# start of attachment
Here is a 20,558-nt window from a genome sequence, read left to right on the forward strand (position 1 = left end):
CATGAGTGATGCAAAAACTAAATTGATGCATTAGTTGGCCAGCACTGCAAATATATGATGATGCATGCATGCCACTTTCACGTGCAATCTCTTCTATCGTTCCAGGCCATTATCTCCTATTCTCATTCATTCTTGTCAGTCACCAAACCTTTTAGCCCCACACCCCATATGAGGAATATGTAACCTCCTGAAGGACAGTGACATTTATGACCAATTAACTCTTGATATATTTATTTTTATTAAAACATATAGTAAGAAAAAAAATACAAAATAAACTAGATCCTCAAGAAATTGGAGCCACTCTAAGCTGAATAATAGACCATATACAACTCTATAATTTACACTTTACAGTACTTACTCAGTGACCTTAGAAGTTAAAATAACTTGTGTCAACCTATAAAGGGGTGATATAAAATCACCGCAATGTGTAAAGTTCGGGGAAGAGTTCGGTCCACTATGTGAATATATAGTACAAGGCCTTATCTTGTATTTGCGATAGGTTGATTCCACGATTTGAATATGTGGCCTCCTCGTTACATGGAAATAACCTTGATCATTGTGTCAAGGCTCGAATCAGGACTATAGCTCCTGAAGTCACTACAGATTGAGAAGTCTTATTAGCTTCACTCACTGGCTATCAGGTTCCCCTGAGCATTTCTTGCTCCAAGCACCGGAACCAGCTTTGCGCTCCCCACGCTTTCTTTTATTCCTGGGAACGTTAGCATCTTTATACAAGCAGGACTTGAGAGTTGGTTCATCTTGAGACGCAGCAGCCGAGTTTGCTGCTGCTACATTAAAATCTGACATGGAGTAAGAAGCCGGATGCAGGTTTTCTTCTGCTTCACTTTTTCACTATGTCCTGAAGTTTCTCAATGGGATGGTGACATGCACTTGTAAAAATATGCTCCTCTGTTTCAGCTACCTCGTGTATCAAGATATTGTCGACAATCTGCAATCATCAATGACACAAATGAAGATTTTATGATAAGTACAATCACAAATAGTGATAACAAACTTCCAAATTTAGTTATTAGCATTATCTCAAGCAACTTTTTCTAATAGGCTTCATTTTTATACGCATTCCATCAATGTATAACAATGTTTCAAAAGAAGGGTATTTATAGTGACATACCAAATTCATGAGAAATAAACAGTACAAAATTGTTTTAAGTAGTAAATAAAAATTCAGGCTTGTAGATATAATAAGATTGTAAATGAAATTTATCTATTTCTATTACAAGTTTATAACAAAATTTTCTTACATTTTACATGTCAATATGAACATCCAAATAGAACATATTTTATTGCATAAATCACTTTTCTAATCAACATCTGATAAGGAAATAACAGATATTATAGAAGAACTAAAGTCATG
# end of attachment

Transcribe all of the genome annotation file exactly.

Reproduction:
Here is a 20,558-nt window from a genome sequence, read left to right on the forward strand (position 1 = left end):
CATGAGTGATGCAAAAACTAAATTGATGCATTAGTTGGCCAGCACTGCAAATATATGATGATGCATGCATGCCACTTTCACGTGCAATCTCTTCTATCGTTCCAGGCCATTATCTCCTATTCTCATTCATTCTTGTCAGTCACCAAACCTTTTAGCCCCACACCCCATATGAGGAATATGTAACCTCCTGAAGGACAGTGACATTTATGACCAATTAACTCTTGATATATTTATTTTTATTAAAACATATAGTAAGAAAAAAAATACAAAATAAACTAGATCCTCAAGAAATTGGAGCCACTCTAAGCTGAATAATAGACCATATACAACTCTATAATTTACACTTTACAGTACTTACTCAGTGACCTTAGAAGTTAAAATAACTTGTGTCAACCTATAAAGGGGTGATATAAAATCACCGCAATGTGTAAAGTTCGGGGAAGAGTTCGGTCCACTATGTGAATATATAGTACAAGGCCTTATCTTGTATTTGCGATAGGTTGATTCCACGATTTGAATATGTGGCCTCCTCGTTACATGGAAATAACCTTGATCATTGTGTCAAGGCTCGAATCAGGACTATAGCTCCTGAAGTCACTACAGATTGAGAAGTCTTATTAGCTTCACTCACTGGCTATCAGGTTCCCCTGAGCATTTCTTGCTCCAAGCACCGGAACCAGCTTTGCGCTCCCCACGCTTTCTTTTATTCCTGGGAACGTTAGCATCTTTATACAAGCAGGACTTGAGAGTTGGTTCATCTTGAGACGCAGCAGCCGAGTTTGCTGCTGCTACATTAAAATCTGACATGGAGTAAGAAGCCGGATGCAGGTTTTCTTCTGCTTCACTTTTTCACTATGTCCTGAAGTTTCTCAATGGGATGGTGACATGCACTTGTAAAAATATGCTCCTCTGTTTCAGCTACCTCGTGTATCAAGATATTGTCGACAATCTGCAATCATCAATGACACAAATGAAGATTTTATGATAAGTACAATCACAAATAGTGATAACAAACTTCCAAATTTAGTTATTAGCATTATCTCAAGCAACTTTTTCTAATAGGCTTCATTTTTATACGCATTCCATCAATGTATAACAATGTTTCAAAAGAAGGGTATTTATAGTGACATACCAAATTCATGAGAAATAAACAGTACAAAATTGTTTTAAGTAGTAAATAAAAATTCAGGCTTGTAGATATAATAAGATTGTAAATGAAATTTATCTATTTCTATTACAAGTTTATAACAAAATTTTCTTACATTTTACATGTCAATATGAACATCCAAATAGAACATATTTTATTGCATAAATCACTTTTCTAATCAACATCTGATAAGGAAATAACAGATATTATAGAAGAACTAAAGTCATG